Finally, a word of caution. As McHugh J said in Newcastle City Council v GIO General Ltd (1997) 191 CLR 85:

Nevertheless, …in applying a purposive construction, “the function of the court remains one of construction and not legislation.” When the express words of a legislative provision are reasonably capable of only one construction and neither the purpose of the provision nor any other provision in the legislation throws doubt on that construction, a court cannot ignore it and substitute a different construction because it furthers the objects of the legislation.

Where does that leave us?

Commence with the text, in context. Context includes the statutory purpose. The statutory purpose cannot be used to depart from the text in context if it is inconsistent with the language of the statute, or if there is no available interpretation of the provision if such purpose be used. If there is an interpretation available on the language which is consistent with the purpose, then the purpose may be used to depart from the literal meaning from the provision, to strain the language and even, if the indications be sufficiently strong, to treat the provision as containing additional words.

But questions of degree will be involved. If, one interpretation has a powerful advantage in ordinary meaning and grammatical sense, it will only be displaced if its operation is perceived to be unintended. If the choice be between two strongly competing interpretations, then the advantage will more likely lie with the interpretation consistent with the statutory purpose.

Footnotes
1 Alcan (NT) Alumina Pty Ltd v Commissioner of Territory Revenue (NT) [2009] HCA 41 at [47]; (2009) 239 CLR 27 at [47] per Hayne, Heydon, Crennan and Kiefel JJ
2 Alcan (NT) Alumina Pty Ltd v Commissioner of Territory Revenue (NT) [2009] HCA 41 at [47]; (2009) 239 CLR 27 at [47] per Hayne, Heydon, Crennan and Kiefel JJ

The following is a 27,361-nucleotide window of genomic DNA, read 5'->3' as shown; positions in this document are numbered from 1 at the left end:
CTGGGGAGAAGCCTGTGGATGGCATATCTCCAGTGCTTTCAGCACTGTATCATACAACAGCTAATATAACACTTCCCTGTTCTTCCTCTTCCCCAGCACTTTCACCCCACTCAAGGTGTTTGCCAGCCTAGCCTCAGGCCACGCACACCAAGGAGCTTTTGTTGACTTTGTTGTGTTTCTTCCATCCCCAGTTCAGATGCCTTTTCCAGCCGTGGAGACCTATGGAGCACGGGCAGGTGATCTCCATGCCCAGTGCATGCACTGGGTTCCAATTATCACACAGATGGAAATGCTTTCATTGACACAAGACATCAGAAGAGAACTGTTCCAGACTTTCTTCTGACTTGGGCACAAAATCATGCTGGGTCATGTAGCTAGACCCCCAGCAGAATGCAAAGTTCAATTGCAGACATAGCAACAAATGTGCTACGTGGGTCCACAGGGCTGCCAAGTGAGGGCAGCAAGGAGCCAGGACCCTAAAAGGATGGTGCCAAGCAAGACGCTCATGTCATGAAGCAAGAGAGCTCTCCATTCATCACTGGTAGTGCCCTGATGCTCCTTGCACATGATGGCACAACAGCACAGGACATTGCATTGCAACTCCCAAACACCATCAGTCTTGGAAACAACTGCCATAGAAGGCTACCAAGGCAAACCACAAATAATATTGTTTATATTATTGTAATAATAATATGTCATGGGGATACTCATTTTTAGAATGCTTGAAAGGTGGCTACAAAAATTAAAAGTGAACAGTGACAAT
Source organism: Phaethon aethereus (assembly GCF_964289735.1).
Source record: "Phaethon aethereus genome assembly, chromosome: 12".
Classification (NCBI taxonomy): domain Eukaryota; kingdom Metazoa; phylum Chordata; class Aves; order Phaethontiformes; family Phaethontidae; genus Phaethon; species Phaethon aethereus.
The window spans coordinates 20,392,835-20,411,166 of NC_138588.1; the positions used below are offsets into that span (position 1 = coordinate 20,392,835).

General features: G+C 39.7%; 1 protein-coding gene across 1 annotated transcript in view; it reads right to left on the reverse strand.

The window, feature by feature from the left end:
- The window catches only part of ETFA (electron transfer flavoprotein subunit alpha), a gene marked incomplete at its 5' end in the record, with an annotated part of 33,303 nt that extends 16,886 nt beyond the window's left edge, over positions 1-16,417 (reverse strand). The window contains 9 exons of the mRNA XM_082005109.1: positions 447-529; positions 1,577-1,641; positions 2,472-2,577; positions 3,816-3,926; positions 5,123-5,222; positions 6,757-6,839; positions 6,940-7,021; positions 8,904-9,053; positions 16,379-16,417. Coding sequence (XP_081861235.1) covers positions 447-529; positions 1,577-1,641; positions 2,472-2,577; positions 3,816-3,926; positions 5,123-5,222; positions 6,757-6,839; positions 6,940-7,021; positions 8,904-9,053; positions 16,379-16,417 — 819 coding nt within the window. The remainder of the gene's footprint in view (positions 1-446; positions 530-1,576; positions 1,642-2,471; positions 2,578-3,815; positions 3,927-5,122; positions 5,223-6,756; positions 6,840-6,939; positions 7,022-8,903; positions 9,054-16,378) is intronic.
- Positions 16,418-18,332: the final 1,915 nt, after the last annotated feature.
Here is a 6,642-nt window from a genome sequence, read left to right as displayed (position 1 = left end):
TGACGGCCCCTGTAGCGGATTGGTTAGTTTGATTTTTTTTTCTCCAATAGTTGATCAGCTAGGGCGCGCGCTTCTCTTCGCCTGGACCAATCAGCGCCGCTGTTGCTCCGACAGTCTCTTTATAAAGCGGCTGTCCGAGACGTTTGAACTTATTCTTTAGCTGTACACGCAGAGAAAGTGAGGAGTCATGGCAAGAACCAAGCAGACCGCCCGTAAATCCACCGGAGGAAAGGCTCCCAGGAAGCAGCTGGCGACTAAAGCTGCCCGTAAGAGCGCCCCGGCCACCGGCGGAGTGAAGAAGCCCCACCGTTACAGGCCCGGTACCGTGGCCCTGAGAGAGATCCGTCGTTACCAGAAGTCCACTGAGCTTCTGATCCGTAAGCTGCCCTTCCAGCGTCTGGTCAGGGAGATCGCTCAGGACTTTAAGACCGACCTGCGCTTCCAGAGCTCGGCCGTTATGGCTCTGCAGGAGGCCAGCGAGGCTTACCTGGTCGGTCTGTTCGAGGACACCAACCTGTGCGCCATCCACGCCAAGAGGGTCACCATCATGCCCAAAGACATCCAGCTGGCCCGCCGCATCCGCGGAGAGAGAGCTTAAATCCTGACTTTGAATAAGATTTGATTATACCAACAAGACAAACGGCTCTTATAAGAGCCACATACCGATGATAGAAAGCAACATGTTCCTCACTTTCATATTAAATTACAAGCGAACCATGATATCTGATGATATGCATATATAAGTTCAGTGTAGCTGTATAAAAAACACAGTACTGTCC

3 Project Blue Sky Inc v Australian Broadcasting Authority [1998] HCA 28; (1998) 194 CLR 355 at [69] per McHugh, Gummow, Kirby and Hayne JJ
4 CIC Insurance Ltd v Bankstown Football Club Ltd [1997] HCA 2; (1995-1997) 187 CLR 384 at 408 per Brennan CJ, Dawson, Toohey and Gummow JJ
5 Project Blue Sky Inc v Australian Broadcasting Authority [1998] HCA 28; (1998) 194 CLR 355 at [69]
6 Mills v Meking [1990] HCA 6; (1990) 169 CLR 214 at 235 per Dawson J; CIC Insurance Ltd v Bankstown Football Club Ltd [1997] HCA 2; (1995-1997) 187 CLR 384 at 408; Disorganized Developments Pty Ltd v South Australia [2023] HCA 22 at [15] per Kiefel CJ, Gageler, Gleeson and Jagot JJ
7 Victims Compensation v Brown [2002] NSWCA 155 per Spigelman CJ, in dissent, reasoning accepted by the High Court in Victims Compensation Fund Corporation v Brown [2003] HCA 54
8 Australian Education Union v Department of Education and Children’s Services [2012] HCA 3; (2012) 248 CLR 1 at [28] per French CJ, Hayne, Kiefel and Bell JJ; and see for example the approach in Pileggi v Australian Sports Drug Agency [2004] FCA 955
9 Cooper Brookes (Wollongong) Pty Ltd v Federal Commissioner of Taxation [1981] HCA 26; (1980-1981) 147 CLR 297 at 320 per Mason, Wilson JJ
10 Disorganized Developments concerned the interpretation of a statutory instrument, but the same principles of interpretation apply
11 Cooper Brookes (Wollongong) Pty Ltd v Federal Commissioner of Taxation [1981] HCA 26; (1981) 147 CLR 297 at 320 per Mason, Wilson JJ
12 Newcastle City Council v GIO General Ltd [1997] HCA 53; (1997) 191 CLR 85 per McHugh J
13 Ibid at [22]
14 Taylor v The Owners – Strata Plan No 11564 [2014] HCA 9 at [37]; (2014) 253 CLR 531 at [37]
15 Taylor v The Owners – Strata Plan No 11564 [2014] HCA 9 at [38]; (2014) 253 CLR 531 at [38]
16 Cooper Brookes (Wollongong) Pty Ltd v Federal Commissioner of Taxation [1981] HCA 26; (1981) 147 CLR 297 at 321 per Mason, Wilson JJ